Senators respond to VA Inspector General report showing almost half of denied Military Sexual Trauma benefit claims were improperly processed
Aug 23 2018
WASHINGTON – Following a report by the Department of Veterans Affairs (VA) top watchdog showing nearly half of denied claims involving Military Sexual Trauma were improperly processed, U.S. Senators Joni Ernst (R-IA) and Claire McCaskill (D-MO) called for the VA to better assist veteran survivors of sexual assault and ensure they receive the benefits they’re owed.
“Unfortunately, survivors of sexual assault can face a number of obstacles in their recovery,” the Senators wrote in a bipartisan letter to VA Secretary Robert Wilkie. “When they reach out to the VA to receive benefits and treatment, we owe it to them to ensure they do not face the further injustice of an improper denial because VA staff lack proper training on how to handle their claims.”
The report by the VA’s Office of Inspector General found that nearly half of denied Military Sexual Trauma claims were not properly processed, which could have resulted in the denial of benefits to survivors who would be entitled to receive them. The report cited multiple factors that led to the improper handling of these claims, including: lack of reviewer specialization, lack of an additional level of review, discontinued special focused reviews, and inadequate training.
Ernst and McCaskill have worked together to combat sexual assault in the military and support survivors against retaliation. The 2016 annual defense bill included a plan, which is now law, by Ernst and McCaskill to further curb sexual assault in the military. Ernst and McCaskill’s Military Retaliation Prevention Act targets stubbornly high rates of survivors who report that they have been retaliated against by their peers after coming forward. Those rates of experienced retaliation remain high, even as the number of assaults has dropped and reporting by victims has gone up.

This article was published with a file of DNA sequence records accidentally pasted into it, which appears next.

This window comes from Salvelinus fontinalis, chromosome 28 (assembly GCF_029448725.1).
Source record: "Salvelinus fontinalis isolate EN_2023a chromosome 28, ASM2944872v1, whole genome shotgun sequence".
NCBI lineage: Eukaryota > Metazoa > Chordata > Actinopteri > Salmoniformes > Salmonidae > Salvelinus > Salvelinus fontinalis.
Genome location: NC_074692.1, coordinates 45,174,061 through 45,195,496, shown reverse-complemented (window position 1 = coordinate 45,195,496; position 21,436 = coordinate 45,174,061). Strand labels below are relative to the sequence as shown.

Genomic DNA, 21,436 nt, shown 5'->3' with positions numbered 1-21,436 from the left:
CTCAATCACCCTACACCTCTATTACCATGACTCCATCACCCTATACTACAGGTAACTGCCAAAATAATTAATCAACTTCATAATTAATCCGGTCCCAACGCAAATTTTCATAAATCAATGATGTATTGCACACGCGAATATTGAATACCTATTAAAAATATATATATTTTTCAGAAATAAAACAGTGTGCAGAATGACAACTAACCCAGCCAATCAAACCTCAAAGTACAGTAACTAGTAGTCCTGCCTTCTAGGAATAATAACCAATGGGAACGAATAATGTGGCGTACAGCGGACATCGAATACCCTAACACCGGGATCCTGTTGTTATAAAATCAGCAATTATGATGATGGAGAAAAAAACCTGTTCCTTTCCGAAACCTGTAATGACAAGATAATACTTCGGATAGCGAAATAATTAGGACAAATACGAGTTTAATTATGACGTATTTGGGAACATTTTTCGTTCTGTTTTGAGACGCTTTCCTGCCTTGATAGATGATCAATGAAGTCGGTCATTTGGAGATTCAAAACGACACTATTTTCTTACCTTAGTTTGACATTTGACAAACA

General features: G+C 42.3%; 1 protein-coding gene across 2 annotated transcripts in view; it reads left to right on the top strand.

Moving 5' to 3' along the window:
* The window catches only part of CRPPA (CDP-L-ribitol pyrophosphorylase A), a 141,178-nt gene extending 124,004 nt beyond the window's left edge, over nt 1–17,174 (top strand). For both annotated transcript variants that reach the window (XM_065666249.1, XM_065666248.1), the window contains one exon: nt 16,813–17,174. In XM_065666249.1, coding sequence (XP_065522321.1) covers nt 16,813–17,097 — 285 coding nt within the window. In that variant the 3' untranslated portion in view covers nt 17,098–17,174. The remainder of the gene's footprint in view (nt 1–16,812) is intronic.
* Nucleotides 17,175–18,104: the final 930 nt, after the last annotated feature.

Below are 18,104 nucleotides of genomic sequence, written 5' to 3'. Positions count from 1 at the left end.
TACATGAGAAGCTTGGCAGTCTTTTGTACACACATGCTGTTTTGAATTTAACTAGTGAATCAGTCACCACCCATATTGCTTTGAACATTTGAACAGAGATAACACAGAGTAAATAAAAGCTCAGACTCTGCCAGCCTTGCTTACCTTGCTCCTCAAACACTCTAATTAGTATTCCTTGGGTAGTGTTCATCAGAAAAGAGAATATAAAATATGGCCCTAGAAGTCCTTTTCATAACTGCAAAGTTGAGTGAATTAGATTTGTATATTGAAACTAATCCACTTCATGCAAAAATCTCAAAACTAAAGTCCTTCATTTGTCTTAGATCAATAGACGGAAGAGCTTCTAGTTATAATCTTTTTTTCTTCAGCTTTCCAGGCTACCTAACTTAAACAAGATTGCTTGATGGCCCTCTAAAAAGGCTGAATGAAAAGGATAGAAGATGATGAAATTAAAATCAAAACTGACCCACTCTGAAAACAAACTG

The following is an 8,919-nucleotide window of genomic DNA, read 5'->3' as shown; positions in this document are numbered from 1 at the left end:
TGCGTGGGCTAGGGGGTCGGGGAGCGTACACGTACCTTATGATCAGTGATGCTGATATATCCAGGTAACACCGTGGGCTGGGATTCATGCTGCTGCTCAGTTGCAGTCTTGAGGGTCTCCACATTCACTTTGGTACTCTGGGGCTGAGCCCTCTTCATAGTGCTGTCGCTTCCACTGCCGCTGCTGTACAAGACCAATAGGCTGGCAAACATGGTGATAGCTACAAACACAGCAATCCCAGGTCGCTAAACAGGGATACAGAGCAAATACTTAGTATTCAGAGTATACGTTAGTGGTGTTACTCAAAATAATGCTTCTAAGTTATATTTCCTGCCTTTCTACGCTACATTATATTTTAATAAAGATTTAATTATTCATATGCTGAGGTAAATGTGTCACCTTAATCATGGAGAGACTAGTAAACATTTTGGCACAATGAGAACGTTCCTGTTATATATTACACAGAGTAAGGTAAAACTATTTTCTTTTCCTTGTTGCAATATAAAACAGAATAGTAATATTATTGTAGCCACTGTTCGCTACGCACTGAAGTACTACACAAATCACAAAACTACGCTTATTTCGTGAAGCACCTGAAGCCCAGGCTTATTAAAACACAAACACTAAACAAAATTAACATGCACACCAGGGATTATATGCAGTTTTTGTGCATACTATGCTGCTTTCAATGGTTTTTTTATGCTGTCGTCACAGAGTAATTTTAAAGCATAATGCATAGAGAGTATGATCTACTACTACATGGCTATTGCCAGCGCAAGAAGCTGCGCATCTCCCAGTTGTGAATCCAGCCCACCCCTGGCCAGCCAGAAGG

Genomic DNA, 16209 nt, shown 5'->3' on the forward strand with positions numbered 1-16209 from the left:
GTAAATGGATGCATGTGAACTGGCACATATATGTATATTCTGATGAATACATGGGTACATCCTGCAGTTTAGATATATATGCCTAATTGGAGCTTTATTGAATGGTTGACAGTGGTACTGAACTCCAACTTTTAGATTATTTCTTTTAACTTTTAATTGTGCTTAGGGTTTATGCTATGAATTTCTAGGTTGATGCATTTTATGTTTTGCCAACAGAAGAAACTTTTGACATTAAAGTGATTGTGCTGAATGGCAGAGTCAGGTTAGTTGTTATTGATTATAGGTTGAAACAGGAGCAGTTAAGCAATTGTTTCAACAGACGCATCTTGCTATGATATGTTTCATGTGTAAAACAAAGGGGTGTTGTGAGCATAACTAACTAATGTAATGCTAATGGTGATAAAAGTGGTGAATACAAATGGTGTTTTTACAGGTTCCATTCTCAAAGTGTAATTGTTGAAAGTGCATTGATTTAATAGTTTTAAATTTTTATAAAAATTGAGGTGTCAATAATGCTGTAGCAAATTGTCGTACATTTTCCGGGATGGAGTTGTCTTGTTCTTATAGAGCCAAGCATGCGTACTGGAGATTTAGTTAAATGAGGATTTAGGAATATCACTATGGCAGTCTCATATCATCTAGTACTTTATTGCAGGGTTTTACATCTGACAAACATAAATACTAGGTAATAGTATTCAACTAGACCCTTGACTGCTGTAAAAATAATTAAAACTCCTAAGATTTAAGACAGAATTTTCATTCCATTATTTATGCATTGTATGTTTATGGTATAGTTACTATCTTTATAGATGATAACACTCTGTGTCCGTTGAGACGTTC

Ernst and McCaskill have also teamed up with a bipartisan group of colleagues to address sexual violence on college campuses with the Campus Accountability and Safety Act—legislation to combat sexual assault on college and university campuses by protecting students, promoting equity, and strengthening accountability and transparency for institutions.
Full text of the letter can be found here.